De Brazza's monkey

Latin Name
Cercopithecus neglectus




De Brazza's monkeys are notable for their distinctive white facial hair, which resembles a beard. The species has gray fur, with a white belly and orange crest on the forehead. De Brazza's monkeys are a sexually dimorphic species, meaning that males and females differ in appearance: males can weigh as much as 15 pounds, while females typically weigh 9 pounds.



De Brazza's monkeys are found in Central Africa, from Cameroon and Angola to Ethiopia.


De Brazza's monkeys are common throughout their range, although they face potential threats from habitat loss and the illegal pet trade. Lincoln Park Zoo participates in the Guenon Species Survival Plan®, a shared management effort by zoos throughout the Association of Zoos and Aquariums.


An arboreal species, De Brazza's monkeys favor wetland forests. They typically live within 1 mile of water.


Fruit makes up the majority of De Brazza's monkey's diets, although they also eat leaves and insects. The primates primarily occupy the thick canopy of their forest home, although they can also swim, if required.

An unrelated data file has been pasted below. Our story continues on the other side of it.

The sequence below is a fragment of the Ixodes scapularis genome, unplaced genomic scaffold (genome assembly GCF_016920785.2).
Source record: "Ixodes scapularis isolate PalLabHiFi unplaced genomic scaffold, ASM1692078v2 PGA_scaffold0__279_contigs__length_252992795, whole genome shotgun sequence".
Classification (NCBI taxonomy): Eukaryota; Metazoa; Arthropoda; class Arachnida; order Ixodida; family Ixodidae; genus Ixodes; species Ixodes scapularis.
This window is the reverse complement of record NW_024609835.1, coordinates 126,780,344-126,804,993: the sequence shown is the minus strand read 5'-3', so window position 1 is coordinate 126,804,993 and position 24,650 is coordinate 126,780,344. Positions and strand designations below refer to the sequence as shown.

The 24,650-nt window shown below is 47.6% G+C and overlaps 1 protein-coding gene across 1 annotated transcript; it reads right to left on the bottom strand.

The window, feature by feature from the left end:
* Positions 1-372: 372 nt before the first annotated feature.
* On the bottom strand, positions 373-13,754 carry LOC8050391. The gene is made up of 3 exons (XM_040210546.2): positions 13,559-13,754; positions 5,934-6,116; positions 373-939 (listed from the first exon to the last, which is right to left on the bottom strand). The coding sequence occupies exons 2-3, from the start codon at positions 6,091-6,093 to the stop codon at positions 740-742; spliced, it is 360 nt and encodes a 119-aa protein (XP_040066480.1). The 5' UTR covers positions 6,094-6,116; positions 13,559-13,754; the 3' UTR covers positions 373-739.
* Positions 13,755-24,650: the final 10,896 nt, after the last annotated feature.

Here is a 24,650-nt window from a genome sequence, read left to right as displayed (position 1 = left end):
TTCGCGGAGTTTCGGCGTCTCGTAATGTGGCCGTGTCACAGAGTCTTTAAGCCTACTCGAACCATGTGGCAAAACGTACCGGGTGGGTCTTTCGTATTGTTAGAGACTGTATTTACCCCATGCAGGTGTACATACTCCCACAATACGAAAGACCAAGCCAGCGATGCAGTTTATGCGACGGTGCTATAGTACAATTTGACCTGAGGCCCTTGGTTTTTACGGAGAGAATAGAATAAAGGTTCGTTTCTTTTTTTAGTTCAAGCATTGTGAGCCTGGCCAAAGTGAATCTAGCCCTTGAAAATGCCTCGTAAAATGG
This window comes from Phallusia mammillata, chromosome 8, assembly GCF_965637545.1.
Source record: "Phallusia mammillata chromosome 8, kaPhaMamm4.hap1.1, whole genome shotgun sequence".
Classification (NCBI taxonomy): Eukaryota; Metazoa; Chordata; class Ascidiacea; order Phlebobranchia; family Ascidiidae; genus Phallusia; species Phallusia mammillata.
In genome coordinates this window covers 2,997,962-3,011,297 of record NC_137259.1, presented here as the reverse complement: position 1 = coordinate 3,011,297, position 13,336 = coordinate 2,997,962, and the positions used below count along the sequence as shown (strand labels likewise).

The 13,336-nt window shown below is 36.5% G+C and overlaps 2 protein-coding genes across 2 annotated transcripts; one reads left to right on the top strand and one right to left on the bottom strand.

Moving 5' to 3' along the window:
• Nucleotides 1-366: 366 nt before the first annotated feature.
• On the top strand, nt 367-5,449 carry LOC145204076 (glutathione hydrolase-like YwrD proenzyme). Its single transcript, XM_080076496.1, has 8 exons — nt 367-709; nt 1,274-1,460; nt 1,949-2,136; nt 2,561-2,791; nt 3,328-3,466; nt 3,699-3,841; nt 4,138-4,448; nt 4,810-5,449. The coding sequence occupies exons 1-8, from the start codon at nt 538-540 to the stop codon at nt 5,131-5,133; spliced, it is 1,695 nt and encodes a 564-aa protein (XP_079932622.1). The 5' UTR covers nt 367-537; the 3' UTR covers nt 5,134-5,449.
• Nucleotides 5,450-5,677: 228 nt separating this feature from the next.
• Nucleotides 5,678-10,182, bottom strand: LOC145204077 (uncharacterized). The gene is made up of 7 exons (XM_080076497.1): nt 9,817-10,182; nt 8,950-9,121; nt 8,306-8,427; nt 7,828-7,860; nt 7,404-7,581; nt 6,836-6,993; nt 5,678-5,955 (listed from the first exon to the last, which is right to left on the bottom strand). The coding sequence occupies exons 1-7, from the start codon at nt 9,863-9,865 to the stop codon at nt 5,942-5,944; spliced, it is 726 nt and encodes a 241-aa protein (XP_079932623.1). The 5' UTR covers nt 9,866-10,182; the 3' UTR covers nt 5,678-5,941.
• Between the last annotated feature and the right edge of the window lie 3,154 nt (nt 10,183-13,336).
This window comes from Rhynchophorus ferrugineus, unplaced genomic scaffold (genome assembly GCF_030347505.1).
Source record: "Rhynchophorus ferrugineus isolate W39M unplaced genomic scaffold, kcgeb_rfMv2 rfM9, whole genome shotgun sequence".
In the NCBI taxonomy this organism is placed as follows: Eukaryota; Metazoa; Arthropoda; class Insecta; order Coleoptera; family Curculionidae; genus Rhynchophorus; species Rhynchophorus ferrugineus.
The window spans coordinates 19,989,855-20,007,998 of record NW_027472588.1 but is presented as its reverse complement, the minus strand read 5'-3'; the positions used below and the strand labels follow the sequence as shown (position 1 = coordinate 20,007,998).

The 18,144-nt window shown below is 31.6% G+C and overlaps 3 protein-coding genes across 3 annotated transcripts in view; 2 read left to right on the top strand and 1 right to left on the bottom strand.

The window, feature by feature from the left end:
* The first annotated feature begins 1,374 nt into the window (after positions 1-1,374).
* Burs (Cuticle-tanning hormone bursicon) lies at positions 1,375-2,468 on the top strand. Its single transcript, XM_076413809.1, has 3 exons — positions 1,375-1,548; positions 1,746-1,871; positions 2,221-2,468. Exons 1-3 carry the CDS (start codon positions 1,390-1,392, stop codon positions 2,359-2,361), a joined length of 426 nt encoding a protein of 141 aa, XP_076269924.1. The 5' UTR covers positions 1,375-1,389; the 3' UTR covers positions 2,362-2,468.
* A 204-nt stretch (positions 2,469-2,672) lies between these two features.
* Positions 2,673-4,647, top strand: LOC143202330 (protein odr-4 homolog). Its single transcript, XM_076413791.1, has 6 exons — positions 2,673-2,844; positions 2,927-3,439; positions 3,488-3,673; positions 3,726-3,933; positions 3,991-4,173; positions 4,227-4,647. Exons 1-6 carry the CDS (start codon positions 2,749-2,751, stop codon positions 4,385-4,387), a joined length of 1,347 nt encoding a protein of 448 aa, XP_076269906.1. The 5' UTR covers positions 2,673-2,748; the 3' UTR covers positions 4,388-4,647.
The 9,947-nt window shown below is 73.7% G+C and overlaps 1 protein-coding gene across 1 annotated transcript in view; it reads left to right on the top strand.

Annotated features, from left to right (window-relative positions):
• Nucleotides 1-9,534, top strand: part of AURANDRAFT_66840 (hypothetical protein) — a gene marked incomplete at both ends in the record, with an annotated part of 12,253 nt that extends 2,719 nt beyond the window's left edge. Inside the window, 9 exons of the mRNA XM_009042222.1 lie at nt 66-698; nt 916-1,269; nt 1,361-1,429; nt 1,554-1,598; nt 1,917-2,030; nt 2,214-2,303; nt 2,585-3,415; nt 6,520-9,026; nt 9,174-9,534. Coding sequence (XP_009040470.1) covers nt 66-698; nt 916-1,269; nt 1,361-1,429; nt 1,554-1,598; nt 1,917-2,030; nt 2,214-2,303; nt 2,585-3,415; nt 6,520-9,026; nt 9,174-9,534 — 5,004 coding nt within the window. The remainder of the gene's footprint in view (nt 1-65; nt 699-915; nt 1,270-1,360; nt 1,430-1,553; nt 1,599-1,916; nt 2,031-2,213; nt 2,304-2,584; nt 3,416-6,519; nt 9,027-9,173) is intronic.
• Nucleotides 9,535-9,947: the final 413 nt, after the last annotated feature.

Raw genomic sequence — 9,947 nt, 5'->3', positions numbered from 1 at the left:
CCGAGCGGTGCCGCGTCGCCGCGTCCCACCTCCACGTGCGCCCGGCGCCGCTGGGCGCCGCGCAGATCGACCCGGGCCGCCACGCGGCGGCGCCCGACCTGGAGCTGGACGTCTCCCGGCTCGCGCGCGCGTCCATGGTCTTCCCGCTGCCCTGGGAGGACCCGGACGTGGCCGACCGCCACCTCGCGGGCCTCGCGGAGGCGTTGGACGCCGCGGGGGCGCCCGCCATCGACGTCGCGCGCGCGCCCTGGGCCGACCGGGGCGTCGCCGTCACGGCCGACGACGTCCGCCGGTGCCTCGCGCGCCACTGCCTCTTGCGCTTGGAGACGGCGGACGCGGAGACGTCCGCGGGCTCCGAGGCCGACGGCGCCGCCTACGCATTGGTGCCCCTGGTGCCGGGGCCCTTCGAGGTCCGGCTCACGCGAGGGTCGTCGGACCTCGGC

Life History

De Brazza's monkeys reach maturity at 5-6 years of age. After maturity, females stay with the group they were born into while males disperse into new territory. Infants are born after a gestation period of 5-6 months, and they are dependent on their mothers for care for at least a year.

Bonus Content

All Adult
Zoo babies often attrach the biggest crowds, but animals in their prime—including lions, black bears and De Brazza's monkeys—have plenty of interesting behaviors to share as well. 

ARKive Media

ARKive image - Female De Brazza's monkey with infantARKive video - De Brazza's monkey - overviewARKive image - Young female De Brazza's monkey

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Lincoln Park Zoo Exhibit